When I noticed the first thick, dark hair on my chin as a teenager, I thought it was some horrible hormonal mistake of puberty. It would surely go away after my hormones settled. It didn’t. In fact, by my early twenties it had quite a few friends. This wasn’t peach fuzz, these were beard hairs.
I felt like I was failing as a female human. Not only was I apparently growing a sparse beard, but I was sprouting a dark trail of hair on my lower abdomen, plus a couple of cheeky chest hairs. Don’t even ask about the territorial expansion of my “bikini area.”
Thus, as a young woman, I became obsessed by “unwanted hair” and solutions thereof. I tried bleaching, but it didn’t work. The beard hairs were too thick, and even if they were platinum blond they would be visible and scratchy. I tried chemical hair removal, which left my skin burned and the hairs merely softened. I tried waxing, but the roots were deep and usually only half of the hairs came out.
So I plucked. I spent hours every week with tweezers and a magnifying mirror, trying to extract each hair the moment it appeared. My skin got irritated and scarred. I had swollen ingrown hairs that had to be surgically extracted from under the skin with a sterilized sewing needle. I often made myself bleed and left small wounds.
When I told my gynecologist about these beard hairs, her reaction wasn’t, “This is a terrible hormonal imbalance! Let’s fix this!” (which had kind of been my hope), but more of a shrug and something about: “Androgens. Pretty common. Not a big deal.”
When laser hair removal became a thing, my gynecologist started offering treatments. It was beyond my budget, really, but I thought perhaps I’d found a final solution to my “problem.” I came up with about a thousand dollars for a series of treatments. I was probably about 30.
The hairs did get lighter and sparser. For awhile. By a year or so later they were back to their normal beardy state.
I was over it. I gave up on the tweezing, and started shaving my face every day in the shower. By the next morning I could feel a small patch of stubble. By the following afternoon there would be a dozen or so visible hairs.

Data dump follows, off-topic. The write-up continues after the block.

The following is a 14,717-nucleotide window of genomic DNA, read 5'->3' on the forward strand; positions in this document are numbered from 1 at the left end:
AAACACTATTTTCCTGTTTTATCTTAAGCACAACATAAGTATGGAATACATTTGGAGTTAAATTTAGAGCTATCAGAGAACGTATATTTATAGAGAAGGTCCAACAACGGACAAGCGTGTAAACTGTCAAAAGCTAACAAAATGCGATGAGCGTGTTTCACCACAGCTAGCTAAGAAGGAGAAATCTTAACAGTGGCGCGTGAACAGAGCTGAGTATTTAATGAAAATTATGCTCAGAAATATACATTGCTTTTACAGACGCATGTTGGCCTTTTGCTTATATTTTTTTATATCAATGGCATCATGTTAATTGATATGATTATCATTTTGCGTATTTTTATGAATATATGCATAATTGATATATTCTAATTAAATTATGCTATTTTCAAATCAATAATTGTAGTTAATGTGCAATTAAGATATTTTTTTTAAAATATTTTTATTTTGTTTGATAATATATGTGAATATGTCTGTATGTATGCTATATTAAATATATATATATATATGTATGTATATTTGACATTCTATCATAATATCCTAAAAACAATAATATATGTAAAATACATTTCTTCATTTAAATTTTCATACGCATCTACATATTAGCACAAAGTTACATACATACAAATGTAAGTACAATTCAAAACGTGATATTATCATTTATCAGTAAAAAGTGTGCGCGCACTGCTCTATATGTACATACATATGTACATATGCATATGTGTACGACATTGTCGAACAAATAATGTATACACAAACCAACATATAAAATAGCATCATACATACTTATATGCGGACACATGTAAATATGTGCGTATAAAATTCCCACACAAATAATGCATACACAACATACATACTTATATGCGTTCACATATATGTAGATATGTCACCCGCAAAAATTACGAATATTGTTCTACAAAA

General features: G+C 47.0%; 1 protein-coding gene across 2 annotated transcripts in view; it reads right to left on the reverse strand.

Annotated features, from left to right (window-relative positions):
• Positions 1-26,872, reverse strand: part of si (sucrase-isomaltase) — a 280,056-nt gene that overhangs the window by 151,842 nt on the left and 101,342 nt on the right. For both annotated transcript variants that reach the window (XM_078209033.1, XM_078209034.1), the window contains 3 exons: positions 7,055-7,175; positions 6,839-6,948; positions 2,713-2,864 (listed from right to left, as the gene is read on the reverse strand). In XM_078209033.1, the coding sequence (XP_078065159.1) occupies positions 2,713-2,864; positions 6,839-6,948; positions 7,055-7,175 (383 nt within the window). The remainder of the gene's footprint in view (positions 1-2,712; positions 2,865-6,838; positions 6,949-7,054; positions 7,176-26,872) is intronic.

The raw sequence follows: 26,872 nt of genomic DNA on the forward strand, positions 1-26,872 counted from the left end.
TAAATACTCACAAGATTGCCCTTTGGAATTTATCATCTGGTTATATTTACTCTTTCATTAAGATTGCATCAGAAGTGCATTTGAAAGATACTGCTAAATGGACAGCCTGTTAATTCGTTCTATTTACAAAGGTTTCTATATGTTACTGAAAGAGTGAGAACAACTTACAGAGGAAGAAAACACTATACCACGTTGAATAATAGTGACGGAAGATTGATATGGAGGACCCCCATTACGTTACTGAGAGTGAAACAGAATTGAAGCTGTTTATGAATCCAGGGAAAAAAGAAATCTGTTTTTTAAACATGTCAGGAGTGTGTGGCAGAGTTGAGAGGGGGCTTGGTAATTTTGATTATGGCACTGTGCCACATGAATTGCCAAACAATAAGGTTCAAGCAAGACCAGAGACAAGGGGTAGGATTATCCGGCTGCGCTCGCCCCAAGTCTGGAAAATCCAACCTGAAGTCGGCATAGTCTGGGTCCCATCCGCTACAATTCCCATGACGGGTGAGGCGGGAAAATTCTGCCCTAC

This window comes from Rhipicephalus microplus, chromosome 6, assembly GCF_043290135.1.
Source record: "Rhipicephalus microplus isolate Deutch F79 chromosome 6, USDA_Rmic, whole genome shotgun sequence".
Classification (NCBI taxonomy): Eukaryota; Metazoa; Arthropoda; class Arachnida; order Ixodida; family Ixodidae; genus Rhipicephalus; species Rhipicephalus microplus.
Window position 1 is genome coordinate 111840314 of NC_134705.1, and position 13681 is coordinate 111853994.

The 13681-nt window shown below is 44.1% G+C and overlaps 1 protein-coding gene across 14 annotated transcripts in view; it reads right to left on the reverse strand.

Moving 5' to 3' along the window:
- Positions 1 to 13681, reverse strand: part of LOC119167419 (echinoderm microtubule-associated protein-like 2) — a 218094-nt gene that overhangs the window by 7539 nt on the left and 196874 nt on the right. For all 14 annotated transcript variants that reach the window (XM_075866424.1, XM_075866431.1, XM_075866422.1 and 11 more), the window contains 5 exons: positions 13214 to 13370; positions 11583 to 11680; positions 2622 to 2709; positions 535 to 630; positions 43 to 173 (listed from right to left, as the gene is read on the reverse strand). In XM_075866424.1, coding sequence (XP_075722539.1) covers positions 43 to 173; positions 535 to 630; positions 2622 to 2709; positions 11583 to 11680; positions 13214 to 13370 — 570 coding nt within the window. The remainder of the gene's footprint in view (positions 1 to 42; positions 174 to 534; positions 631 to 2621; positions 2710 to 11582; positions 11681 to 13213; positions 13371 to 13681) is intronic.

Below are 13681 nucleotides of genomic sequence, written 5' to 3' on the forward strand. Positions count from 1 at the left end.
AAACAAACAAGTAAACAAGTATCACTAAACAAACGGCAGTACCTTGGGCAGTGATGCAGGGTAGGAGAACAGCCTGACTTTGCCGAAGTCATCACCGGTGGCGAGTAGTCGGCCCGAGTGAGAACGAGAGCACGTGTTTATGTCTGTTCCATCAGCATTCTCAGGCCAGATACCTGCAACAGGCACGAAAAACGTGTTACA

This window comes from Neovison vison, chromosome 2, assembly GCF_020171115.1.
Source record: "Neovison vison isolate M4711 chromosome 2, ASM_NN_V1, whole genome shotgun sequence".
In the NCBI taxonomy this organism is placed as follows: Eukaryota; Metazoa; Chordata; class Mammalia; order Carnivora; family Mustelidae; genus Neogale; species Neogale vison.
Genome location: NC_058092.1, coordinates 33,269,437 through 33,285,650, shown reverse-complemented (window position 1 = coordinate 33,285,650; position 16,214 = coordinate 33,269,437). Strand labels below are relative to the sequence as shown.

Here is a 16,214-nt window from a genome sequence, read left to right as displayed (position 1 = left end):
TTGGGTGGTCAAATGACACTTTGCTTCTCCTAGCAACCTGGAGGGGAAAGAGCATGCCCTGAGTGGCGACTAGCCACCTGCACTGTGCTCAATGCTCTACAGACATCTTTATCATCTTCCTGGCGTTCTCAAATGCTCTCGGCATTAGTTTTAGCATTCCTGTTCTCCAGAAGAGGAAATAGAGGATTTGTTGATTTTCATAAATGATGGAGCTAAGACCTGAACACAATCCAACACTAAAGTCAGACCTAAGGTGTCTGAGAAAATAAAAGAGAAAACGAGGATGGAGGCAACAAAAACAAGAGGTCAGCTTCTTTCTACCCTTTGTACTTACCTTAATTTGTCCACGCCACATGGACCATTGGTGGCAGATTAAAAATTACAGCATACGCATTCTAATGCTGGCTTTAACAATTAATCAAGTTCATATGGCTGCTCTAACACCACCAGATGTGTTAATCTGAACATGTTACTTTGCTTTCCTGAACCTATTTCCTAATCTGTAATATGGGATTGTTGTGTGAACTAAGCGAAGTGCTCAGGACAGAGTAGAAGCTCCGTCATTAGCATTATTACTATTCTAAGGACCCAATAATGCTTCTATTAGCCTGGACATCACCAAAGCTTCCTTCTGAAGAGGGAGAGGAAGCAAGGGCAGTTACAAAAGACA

When I was closing in on forty, I saw a Groupon for laser hair removal and thought maybe the technology had improved. I paid for a series of treatments and trekked over to the Eastside once a month for most of a year.
Once again, the hairs got lighter and sparser. Once again they eventually returned to their normal state. By this point in my life I had spent thousands of dollars and hundreds of hours trying to do something about my facial hair.
And now I just shave every day. As far as I’m aware, no one has ever been revolted or put off by my stubble. I have never glimpsed a look of horror in an airport after a long flight as my tiny black hairs poke through. I don’t think people really peer that closely at other people’s chins.
Of course, I’ve seen the women who just let their beard hairs grow. There was a checker at a grocery store I used to frequent that caused me a deep internal cringe mixed with profound admiration. She seemed perfectly comfortable sporting a hairy chin. Why couldn’t I feel that comfortable?
Women get more facial hair as they get older. I fully expect menopause to gift me a full beard…but at least it might be grey. At this point, my daily shave is just part of my morning shower. I no longer think, worry or obsess about any of the hairs on my person. I leave most of them alone, most of the time.
Here’s my question: who says women can’t have hair on their faces and certain parts of their body? Why was this weird rule ever put into place? Obviously hairs grow there. No one looks askance at a man with a few extra hairs. So why have my little chin hairs put me through so much agony?